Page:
election
Australian Finance Minister Mathias Cormann loving estimates (Image: AAP/Lukas Coch)

Scott Morrison was touted to call the election on the weekend, but decided to keep the country waiting three more days, finally announcing a May 18 poll early this morning. A lot happened in those three days — in a burst of pre-election activity, the Coalition made a stack of new appointments to various roles in the public service and, after much infighting, brought the Adani mine slightly closer to being fully approved. But the last three days have also been chaotic enough that the Coalition may wish they’d gone into caretaker mode earlier.

Appointments, Adani and ads

As is often the case for a government in the waning days before an election, the Coalition pushed through a raft of appointments. Since last week’s budget, the government has made 49 appointments, seven of which are former Coalition MPs. These included Richard Alston, the former party president and Howard government minister who was appointed to the National Gallery of Australia Council, and three ex-Liberal federal and state MPs who were put on the National Housing Finance and Investment Corporation Board.

While finance minister Mathias Cormann said the appointments were simply “good housekeeping”, the Coalition has a history of stacking bodies, like the Administrative Appeals Tribunal, with retired politicians and party apparatchiks. A disgruntled ALP has threatened to scrap some of the government’s recent appointments. Meanwhile, Labor argued Morrison’s delay was a cynical ploy to get $1 million a day worth of additional taxpayer-funded advertising.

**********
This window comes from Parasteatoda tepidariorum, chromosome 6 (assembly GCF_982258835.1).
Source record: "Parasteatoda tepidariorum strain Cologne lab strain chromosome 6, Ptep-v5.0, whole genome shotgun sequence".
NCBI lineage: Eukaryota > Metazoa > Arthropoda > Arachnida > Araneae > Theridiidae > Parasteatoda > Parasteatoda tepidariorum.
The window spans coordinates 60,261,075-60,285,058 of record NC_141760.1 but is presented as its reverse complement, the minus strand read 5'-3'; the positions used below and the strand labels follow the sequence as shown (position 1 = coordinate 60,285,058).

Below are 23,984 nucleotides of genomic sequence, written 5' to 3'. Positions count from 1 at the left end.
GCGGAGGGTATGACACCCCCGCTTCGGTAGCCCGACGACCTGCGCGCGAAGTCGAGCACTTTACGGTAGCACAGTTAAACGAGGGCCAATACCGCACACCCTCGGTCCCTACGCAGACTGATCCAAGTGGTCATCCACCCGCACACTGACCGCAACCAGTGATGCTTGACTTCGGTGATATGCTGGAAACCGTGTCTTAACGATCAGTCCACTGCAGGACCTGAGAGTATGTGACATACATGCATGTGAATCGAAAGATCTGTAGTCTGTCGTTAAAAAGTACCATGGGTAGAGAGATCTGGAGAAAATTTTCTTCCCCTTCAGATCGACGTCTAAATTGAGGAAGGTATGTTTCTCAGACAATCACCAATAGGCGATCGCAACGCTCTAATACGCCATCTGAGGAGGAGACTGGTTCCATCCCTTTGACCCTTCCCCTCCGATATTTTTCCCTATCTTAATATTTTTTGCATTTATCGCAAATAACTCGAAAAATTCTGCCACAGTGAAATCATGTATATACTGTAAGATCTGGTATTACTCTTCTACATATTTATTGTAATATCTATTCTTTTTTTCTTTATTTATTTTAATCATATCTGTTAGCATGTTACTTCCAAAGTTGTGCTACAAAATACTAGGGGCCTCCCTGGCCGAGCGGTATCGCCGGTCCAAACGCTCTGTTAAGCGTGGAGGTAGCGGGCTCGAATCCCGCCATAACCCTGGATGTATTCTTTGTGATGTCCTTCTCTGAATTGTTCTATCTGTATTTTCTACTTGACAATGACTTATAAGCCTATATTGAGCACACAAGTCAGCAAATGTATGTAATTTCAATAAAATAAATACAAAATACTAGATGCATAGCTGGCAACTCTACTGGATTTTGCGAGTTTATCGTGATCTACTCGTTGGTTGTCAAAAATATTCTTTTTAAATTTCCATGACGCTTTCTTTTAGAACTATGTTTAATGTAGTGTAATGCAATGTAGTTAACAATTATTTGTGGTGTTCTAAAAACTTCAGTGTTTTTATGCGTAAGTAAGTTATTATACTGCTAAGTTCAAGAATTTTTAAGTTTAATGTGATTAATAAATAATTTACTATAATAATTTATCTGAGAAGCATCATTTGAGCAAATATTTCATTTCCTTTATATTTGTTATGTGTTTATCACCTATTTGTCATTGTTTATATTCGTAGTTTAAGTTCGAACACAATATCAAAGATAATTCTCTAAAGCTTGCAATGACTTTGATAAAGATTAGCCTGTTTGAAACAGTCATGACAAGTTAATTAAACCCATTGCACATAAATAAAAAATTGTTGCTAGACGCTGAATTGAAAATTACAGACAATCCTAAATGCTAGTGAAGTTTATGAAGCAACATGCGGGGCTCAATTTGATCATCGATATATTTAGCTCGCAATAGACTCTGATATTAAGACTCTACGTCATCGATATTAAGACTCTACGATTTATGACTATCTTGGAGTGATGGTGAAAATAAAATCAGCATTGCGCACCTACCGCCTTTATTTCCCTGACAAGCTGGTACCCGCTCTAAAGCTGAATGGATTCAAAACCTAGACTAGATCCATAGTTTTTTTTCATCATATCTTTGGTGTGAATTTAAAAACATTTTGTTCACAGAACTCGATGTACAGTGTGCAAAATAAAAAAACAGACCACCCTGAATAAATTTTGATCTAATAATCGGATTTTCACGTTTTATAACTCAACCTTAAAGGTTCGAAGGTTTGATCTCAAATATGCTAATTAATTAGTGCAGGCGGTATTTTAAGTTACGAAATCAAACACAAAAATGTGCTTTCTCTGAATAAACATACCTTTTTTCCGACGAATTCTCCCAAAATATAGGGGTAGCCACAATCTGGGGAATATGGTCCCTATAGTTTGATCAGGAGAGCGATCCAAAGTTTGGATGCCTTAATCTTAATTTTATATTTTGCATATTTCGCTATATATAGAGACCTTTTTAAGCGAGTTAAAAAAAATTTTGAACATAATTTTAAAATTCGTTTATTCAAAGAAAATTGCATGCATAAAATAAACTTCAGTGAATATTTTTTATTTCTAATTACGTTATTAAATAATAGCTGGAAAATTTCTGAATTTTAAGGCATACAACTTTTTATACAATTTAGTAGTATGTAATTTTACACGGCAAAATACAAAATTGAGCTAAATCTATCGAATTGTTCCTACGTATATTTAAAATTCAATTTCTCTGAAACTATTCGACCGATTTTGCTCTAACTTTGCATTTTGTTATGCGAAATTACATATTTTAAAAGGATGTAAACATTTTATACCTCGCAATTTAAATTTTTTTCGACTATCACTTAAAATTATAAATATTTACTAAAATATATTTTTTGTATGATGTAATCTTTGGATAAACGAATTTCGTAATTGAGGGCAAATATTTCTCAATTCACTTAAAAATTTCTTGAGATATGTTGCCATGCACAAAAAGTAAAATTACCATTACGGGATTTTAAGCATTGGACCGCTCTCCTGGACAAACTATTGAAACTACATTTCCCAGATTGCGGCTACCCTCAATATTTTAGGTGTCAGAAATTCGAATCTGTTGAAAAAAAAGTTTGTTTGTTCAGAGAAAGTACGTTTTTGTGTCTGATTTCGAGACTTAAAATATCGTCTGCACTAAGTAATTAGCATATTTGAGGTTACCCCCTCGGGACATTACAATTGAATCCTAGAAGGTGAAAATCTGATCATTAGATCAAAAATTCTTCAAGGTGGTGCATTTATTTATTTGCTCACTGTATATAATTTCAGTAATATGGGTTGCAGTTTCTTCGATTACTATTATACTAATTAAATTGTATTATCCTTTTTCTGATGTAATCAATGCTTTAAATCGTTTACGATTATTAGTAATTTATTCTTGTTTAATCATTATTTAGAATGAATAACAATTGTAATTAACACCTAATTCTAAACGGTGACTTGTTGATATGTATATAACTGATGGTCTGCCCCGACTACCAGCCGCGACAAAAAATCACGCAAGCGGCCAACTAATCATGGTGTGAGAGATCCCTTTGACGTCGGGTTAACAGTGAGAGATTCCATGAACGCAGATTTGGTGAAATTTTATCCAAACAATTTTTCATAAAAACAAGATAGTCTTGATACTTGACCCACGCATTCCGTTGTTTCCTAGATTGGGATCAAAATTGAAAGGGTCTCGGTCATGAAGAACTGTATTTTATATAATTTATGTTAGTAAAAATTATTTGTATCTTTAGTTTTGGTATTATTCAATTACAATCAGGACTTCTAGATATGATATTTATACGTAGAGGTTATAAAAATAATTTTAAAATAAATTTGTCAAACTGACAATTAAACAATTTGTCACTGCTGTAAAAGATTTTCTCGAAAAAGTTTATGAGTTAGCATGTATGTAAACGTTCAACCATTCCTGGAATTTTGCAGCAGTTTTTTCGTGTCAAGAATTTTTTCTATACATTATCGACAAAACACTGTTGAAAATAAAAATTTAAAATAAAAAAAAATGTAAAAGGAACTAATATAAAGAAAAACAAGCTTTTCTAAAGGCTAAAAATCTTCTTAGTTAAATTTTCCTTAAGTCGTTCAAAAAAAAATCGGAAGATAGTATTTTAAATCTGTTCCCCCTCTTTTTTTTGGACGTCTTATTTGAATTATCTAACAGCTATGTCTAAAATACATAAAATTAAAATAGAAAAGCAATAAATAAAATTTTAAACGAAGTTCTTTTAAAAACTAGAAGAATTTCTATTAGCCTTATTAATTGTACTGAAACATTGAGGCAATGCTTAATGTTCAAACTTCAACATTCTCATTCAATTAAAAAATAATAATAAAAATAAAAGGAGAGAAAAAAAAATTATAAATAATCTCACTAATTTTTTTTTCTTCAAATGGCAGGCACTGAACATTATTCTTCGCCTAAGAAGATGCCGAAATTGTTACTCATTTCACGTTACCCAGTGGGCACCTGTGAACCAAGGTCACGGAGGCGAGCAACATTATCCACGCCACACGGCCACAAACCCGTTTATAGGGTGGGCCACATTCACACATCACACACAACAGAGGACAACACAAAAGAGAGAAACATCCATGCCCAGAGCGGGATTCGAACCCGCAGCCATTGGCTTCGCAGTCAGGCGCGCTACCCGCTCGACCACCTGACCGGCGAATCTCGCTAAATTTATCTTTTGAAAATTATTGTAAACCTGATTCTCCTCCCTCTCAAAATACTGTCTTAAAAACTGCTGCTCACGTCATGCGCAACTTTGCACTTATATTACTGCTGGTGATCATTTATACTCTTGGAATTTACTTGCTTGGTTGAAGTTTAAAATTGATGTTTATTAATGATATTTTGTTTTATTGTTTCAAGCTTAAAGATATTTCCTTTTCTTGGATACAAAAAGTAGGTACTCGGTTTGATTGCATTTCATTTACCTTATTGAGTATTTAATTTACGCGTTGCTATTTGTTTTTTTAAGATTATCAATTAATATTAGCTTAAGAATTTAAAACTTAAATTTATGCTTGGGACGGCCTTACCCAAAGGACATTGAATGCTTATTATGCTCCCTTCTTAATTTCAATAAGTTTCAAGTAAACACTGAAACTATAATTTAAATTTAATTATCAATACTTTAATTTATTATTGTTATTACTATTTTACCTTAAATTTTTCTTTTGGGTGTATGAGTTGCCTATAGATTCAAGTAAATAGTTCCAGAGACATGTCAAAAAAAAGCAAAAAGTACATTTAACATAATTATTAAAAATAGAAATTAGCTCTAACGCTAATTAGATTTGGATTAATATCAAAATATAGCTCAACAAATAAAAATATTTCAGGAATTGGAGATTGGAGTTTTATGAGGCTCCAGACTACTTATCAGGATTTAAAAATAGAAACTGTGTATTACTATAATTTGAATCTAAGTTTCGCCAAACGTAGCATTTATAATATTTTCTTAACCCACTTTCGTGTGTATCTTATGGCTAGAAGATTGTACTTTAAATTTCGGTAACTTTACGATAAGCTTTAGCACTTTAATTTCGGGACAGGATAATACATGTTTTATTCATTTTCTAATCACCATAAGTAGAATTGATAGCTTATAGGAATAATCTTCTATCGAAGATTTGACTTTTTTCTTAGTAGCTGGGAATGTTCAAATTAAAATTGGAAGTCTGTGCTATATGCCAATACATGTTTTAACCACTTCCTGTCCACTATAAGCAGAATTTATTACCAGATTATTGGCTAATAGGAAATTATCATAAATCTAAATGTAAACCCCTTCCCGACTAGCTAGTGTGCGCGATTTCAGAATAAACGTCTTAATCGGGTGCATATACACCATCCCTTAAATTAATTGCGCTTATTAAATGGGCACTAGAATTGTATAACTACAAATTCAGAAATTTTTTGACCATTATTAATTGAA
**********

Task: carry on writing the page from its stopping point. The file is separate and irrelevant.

This week also gave the coalition an opportunity to get the Adani mine approved before the election. Environment minister Melissa Price signed off on the mine’s groundwater approvals on Tuesday, meaning that the final Commonwealth hurdle has been crossed, with only Queensland-based approvals still required. The minister’s decision, which will delight the right wing of the party did, however, expose ruptures in the Coalition –Senator James McGrath said he would call on Price to resign if she didn’t approve the mine. While the mine is popular among rural MPs, particularly those from Queensland, others in urban seats where the name Adani is toxic want a decision delayed until after the election.

Estimates embarrassment

Morrison’s decision not to call the election meant Senators had to go back to estimates this week. Finance minister Mathias Cormann said he was happy about this, because he “loves estimates”. Some officials, however, were unprepared. Committees were rocked by absences, with Treasury boss Phil Gaetjens a particularly notable no-show.

Estimates also produced plenty of uncomfortable moments for the government. On Tuesday, Queensland Senator Ian Macdonald asked if Labor’s Penny Wong was related to Chinese billionaire and Beijing lobbyist Huang Xiangmo. After being called out for a comment with racist undertones, Macdonald issued something of an apology. That exchange came after a Four Corners episode, aired the night before, exposed links between Huang and Peter Dutton, earning the home affairs minister a strong reprimand from former PM Malcolm Turnbull.

Labor also grilled them relentlessly about how much they were spending on election advertising, and the flurry of last-minute appointments.

By announcing the election today, Morrison spared the government from any further estimates pain later in the week. Questions to the CSIRO about the Adani approval, and hearings on the Murray Darling, and the Helloworld affair were all scheduled for later in the week, and will instead be asked during a grueling election campaign. Still, Scott Morrison’s delayed announcement gave us three more days of chaos in Canberra, a truly fitting end to the 45th parliament.

Peter Fray

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Peter Fray
Editor-in-chief of Crikey

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